As Ms. Wheelchair Kentucky, my life got crazy real fast. Before I could get home with the crown on people were calling me to set up events. I have been on every news station in Louisville (WDRB twice), the newspaper ran 5 different articles about me this year, and I was on the radio 4 times. People seemed to know me, better than I knew myself. I once got stopped by a stranger in Walmart – I was not dressed for the occasion, no make-up on and my hair a mess. She insisted on getting a picture of me so I went along with it. She tagged me in the picture on Facebook, so everyone saw my Walmart photo. (It’s funny now, but I was a little embarrassed) .

I have done several speaking engagements: I have visited 14 elementary schools, was the Commencement speaker for the Galen College of nursing graduation, and did much advocating and speaking about transportation for those with a disability, because in Kentucky there aren’t many options. My platform became; Acceptance, Accessibility, and Advocating. Acceptance finding the way into the hearts and minds of others. Accessibility finding a way into community involvement. Advocating finding a way to educate and change the world. I had an opportunity so speak and teach at the Kentucky Department of Emergence Management, about winter weather with a disability, independent living, and controlling opportunistic crime. (I learn a lot from Dean Christopher Hughes, in my under graduate of Justice and Public Safety) I have also gotten to do a lot of fun stuff this year like: take toys that McDonald’s raised to the UK children’s hospital and Home of the Innocents. Helped encourage a summer reading program with children in Bullet and Hardin Counties in conjunction with the county libraries. 

I wish when I was young that someone would have spent time with me reading, learning, and connecting with me. I didn’t learn to read until 5th grade and no one noticed. I ended up have to go to a reading class instead of recess every day. Interestingly enough her name was Ms. Reading, and I can still remember the first book I actually read “The Hounds of Baskervilles”. From that point on I loved to read. Now as a 15 year old, I was volunteering at the Nursing Home my grandmother worked at. I would go play games, visit with those that didn’t have family, and pass out books and magazines. One day I walked passed a room that said, Mary Reading. I thought surely not, and I had to check. She remembered me, and in a tragic turn of events she was in the home because diabetes had taken he vision. The woman that taught me to read was now blind, she asked me to read out loud to her and how could I not after what she had done for me. We read the newspaper, magazines, books, anything I could get my hands on. For months I did this until she passed away in her sleep.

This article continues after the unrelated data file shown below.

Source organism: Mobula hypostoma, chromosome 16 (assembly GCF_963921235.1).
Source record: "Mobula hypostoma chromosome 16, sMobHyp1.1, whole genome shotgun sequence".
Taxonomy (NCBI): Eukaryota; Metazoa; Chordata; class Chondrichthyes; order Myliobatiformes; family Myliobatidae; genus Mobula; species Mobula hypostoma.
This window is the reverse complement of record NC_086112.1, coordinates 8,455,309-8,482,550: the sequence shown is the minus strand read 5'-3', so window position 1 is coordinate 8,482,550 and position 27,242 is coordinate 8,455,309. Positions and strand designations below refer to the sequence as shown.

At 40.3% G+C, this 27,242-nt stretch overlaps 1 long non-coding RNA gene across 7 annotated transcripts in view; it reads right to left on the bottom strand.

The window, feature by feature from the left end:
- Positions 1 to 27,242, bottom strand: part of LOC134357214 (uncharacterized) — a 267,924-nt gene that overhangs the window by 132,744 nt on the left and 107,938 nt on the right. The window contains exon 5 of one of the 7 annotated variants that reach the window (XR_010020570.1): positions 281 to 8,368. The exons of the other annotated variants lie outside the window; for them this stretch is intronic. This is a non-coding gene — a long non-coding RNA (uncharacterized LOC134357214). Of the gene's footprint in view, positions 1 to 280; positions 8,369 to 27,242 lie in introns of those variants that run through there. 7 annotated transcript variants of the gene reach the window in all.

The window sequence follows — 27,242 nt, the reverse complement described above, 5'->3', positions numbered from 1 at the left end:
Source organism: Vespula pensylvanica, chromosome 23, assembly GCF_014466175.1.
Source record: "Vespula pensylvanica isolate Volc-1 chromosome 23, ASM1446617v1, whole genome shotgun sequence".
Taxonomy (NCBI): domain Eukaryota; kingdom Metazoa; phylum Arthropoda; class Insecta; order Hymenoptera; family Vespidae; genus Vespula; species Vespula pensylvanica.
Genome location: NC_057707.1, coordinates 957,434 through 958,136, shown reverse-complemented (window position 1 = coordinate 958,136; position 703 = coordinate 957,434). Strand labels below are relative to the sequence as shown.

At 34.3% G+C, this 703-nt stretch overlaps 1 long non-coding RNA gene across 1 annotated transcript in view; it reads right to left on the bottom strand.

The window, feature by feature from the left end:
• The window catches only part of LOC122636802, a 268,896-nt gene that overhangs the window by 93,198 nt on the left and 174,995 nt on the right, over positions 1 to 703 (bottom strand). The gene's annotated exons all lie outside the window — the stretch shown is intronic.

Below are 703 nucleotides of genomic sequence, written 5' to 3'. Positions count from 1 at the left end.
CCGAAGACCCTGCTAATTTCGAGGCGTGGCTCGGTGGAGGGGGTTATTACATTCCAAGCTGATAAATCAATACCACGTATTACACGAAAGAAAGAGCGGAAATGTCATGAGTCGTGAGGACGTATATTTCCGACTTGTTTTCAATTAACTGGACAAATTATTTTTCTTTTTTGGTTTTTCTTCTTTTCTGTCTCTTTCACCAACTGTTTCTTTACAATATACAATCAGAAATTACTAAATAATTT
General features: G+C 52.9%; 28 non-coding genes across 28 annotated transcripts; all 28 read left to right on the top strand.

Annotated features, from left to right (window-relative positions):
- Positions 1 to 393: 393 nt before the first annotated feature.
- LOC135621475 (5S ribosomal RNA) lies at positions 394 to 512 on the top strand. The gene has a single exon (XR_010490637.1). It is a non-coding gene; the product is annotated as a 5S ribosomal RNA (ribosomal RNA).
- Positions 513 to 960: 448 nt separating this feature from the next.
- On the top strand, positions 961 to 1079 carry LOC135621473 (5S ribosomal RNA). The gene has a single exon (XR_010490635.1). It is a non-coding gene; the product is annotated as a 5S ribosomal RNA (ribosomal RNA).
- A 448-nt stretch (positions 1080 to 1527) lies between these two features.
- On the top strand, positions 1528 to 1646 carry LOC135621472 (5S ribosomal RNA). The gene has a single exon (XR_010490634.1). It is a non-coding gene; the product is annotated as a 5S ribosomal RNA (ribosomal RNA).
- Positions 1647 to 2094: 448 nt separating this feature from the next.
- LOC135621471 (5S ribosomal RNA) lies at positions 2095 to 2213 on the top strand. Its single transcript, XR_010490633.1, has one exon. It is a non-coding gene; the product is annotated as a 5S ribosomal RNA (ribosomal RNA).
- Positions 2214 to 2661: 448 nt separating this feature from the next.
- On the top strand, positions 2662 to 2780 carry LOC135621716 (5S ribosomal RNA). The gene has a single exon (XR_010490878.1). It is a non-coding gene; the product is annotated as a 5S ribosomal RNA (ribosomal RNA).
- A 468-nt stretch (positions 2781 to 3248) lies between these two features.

I was heartbroken, and loved her for the opportunity she had given me in life. Because of her actions I was first in my family to ever attend college. Sullivan was that perfect place for me. My cousin then decided if I could do it she could to. Jessica Rodger-Powell attended Sullivan University Lexington Campus for Medical Assisting. She is raising 5 children and without college there would be no way for her to support them all. Sullivan is my family and my family has become Sullivan University. 

My medical situation just keeps taking turns for the worse, I think that is why I want to give my Thanks to Sullivan for what I was able to accomplish. With a Brain Tumor, Seizure, a Spinal Cord Injury, Raynaud’s Syndrome, and on May 28th of this year being diagnosed with Essential Thrombocythemia which is a pre-stage acute leukemia. My life has been hard, but no short on amazing either.

EMPOWER OTHERS!

Share this story to help change someone's life

WELCOME TO YOOCAN

THE GLOBAL COLLABORATIVE COMMUNITY FOR SHARING EXPERIENCES AND KNOWLEDGE BY AND FOR PEOPLE WITH DISABILITIES, SO NO ONE FEELS ALONE.

BY CREATING AN ACCOUNT YOU AGREE TO THE TERMS OF SERVICE ANDPRIVACY POLICY.